As singer-songwriter for Raleigh, North Carolina's Whiskeytown, Ryan Adams puts his own turmoil front and center, imbued with large doses of torrid introspection and drunken musings that belie his young life. As a band Whiskeytown mirrors the stark, broken soul turf of which Adams sings, combining the pained, pining pathos of country music with the anger and disillusionment of modern rock, best exemplified on the band's previous album, 1997's downer classic Strangers Almanac.
Unfortunately the next Whiskeytown album, recorded almost two years ago, sits on the shelf as the band looks for a new label following the demise of its former home, Outpost. In the meantime Adams left North Carolina for New York City. Heartbreaker, his first solo album, is about his New York experience and subsequent departure to Nashville, where he cut the record in two weeks.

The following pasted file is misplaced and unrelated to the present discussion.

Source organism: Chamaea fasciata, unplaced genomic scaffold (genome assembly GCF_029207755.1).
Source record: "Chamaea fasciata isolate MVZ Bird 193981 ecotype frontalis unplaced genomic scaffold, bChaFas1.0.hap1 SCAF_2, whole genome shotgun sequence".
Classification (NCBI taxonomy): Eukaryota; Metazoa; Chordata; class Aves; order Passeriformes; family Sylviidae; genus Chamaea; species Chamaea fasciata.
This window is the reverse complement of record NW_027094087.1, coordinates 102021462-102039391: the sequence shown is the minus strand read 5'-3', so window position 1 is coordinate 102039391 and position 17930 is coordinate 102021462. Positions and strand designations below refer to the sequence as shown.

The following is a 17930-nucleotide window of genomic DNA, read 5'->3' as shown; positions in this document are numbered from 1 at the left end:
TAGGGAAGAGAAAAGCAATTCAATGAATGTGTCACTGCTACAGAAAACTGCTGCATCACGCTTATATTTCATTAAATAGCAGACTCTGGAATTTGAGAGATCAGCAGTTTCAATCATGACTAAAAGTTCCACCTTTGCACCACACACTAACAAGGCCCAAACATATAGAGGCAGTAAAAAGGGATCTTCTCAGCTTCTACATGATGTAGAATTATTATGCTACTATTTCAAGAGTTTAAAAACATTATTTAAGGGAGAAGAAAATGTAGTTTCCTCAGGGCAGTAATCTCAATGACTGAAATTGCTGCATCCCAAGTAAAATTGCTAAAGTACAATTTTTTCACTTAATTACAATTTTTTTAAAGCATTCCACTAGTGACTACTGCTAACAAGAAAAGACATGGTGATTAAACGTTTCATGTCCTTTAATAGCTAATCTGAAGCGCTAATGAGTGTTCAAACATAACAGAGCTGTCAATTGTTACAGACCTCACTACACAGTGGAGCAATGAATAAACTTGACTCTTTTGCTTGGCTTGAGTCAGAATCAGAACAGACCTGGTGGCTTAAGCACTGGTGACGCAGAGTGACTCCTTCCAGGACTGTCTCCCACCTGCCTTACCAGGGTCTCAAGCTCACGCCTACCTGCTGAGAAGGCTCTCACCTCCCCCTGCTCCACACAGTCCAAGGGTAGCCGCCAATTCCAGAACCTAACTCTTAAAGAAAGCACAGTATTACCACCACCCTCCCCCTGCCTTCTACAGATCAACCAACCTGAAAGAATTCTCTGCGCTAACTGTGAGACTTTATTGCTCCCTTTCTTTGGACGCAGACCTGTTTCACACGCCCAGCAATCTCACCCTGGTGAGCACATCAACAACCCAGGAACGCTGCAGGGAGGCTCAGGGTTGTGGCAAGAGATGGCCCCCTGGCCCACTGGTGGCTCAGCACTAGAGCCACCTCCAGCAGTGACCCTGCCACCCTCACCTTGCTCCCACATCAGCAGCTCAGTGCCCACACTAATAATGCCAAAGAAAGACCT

Heartbreaker finds Adams departing somewhat from his usual tortured self-analysis, instead evoking Greenwich Village boho folk of the '60s in "Damn, Sam (I Love a Woman That Rains)," as well as the stilted introspection of today's singer-songwriters in "Don't Ask For the Water." Although the themes of loss and desperation remain, Adams -- perhaps in a byproduct of the material's less personal, more symbolic storytelling focus -- sounds strangely detached, his voice lacking the weight and commitment to carry the material. But he benefits by some great guest contributions, including Emmylou Harris on the beautiful, mournful "Oh My Sweet Carolina" and Kim Richey on the album highlight, "Come Pick Me Up," a redemptive plea for reconciliation. Gillian Welch and David Rawlings also provide support, most notably on the garage rave-up "Shakedown on 9th Street," and the honky-tonk "To Be Young (Is to Be Sad, Is to Be High)."
Despite a few missteps, Heartbreaker serves to tide over the listener until the next Whiskeytown album (which reportedly offers a more rock-oriented sound) as well as providing further insight into the psyche of one of America's most promising songwriters.
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